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Bengal’s Sponge Wood Art and Malakar community

5 July, 2022 11:58:28
Bengal’s Sponge Wood Art and Malakar community

The many attractive designs created with this ingredient to serve as ornamental decorations and articles needed for ceremonial occasions can be counted among some of the rare instances of rich cultural heritage of Bengal’s traditional folk art. It is amazing how sponge wood are trifling and much neglected aquatic plant is used to bring out such charming specimens of artistic creation. Sponge wood is an aquatic plant which grows on its own in wetlands and besides swampy marshes and shallow ponds of Bengal’s villages. Greenish in colour when tender, this plant takes the shape of a thin or thick stick as it develops. The thickness or thin ness of sponge wood is determined by the quality of soil on which it grows but then both thin and thick varieties are utilized for making artistic objects.

Plucked from the water, the sticks are tied up in bundles and sent to the sponge wood artists or to various wholesale merchants in Kolkata. The marshy areas of Bater in Nadia district were once known as an important centre for production of sponge wood. After drying up the sponge wood, its skin is peeled off with a sharp knife to expose a white stalk which is then used by artists for producing many articles. Like many other forms of folk art, the artistry which sponge wood was introduced in this state by the Malakar community who are recognized as one-time experts in the art of floral decoration. This could be the reason why the Malakar community finds a place even in the fairytales of Bengal as the Royal Gardeners who delivered flowers and garlands to the King’s Palace.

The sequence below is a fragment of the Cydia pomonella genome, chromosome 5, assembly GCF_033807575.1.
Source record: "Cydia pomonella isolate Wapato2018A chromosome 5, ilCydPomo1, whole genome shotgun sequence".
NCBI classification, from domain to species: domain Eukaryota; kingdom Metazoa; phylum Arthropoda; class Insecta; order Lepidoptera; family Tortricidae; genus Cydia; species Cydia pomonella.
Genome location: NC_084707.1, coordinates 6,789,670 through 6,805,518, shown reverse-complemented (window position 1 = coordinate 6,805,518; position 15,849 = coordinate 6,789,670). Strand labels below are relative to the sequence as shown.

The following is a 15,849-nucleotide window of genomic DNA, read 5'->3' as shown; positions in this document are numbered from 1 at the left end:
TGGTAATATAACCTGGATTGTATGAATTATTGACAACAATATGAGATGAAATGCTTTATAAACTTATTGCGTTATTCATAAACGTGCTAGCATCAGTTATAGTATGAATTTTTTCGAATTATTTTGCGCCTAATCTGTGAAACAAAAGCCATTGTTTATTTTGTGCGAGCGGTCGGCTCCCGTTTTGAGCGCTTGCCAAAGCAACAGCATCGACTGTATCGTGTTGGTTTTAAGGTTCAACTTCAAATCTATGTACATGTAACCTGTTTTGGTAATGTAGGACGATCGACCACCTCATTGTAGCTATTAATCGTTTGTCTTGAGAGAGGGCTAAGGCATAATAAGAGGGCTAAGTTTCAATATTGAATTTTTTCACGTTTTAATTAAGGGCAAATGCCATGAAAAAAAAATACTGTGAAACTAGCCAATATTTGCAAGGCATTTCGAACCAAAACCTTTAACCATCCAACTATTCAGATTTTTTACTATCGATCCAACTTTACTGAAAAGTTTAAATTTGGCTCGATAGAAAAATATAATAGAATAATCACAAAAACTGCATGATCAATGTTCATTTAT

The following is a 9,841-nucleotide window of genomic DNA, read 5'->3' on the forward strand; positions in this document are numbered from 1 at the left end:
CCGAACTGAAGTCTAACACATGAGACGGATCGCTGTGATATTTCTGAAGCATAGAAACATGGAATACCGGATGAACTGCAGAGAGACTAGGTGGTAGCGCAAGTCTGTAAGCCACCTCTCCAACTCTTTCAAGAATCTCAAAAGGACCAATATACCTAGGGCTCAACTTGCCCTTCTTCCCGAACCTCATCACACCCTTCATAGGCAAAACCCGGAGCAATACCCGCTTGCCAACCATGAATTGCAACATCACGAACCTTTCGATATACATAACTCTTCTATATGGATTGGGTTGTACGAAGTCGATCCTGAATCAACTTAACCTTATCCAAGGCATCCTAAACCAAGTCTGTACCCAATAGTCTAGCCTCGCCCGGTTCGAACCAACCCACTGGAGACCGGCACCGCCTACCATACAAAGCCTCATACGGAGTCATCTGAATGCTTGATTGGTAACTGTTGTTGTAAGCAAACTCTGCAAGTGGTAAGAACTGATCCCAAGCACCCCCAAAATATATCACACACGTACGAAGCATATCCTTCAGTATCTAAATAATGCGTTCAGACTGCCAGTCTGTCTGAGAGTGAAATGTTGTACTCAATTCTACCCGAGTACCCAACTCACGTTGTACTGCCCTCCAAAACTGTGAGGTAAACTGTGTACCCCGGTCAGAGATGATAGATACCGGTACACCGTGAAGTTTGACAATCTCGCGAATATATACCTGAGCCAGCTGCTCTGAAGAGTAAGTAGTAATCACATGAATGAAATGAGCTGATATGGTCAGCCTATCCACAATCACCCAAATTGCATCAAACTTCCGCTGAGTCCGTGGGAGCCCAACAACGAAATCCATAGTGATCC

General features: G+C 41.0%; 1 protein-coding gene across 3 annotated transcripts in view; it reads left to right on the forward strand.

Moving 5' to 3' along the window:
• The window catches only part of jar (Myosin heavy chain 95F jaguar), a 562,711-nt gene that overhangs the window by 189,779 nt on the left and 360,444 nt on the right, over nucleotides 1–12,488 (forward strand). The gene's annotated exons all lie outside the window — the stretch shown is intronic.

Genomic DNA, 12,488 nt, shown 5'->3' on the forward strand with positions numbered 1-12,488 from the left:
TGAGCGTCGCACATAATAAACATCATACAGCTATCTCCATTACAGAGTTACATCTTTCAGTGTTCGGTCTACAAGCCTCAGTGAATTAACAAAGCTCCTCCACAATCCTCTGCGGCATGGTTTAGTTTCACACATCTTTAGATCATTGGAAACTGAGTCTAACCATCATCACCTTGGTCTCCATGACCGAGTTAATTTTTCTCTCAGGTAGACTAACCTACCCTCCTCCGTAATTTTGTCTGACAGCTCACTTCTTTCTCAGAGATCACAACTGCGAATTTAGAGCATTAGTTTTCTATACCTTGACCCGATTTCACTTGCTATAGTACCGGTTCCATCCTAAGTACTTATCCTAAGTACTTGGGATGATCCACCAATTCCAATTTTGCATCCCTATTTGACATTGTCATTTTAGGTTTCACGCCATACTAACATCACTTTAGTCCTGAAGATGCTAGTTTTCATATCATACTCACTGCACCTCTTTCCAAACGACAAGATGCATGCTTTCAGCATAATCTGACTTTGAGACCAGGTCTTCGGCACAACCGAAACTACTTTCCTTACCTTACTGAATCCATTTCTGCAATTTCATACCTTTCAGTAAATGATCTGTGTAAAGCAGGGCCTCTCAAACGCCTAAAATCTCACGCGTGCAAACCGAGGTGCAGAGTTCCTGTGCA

In Vidyasundar, the book of verses composed by poet Bharatchandra, we hear of Hira Malakar, known for his skill in stringing garlands and delivering the choicest selection of flowers to the Royal Palace and who used to send floral decorations of the most intricate designs to Vidya, the heroine of the novel. The Malakar community is also mentioned in Chaitanya Charitamrita and Manasamangal, books of verses composed by Bijoy Gupta. In addition to showing deft skills in producing exquisite floral decorations for weddings, the Malakar community was also known as experts in stringing garlands of flowers made of sponge wood. The Malakar artists are now settled in most districts of West Bengal. The large variety of sponge wood items produced by Malakar artists of Howrah, Hooghly, Purulia, Midnapore, Bankura, North and South 24Parganas, Nadia, Bardhaman, Murshidabad, many areas of Birbhum and 3 localities of Kolkata namely Notun Bazar, Kumartuli and Baghbazar are recognized as excellent works of art.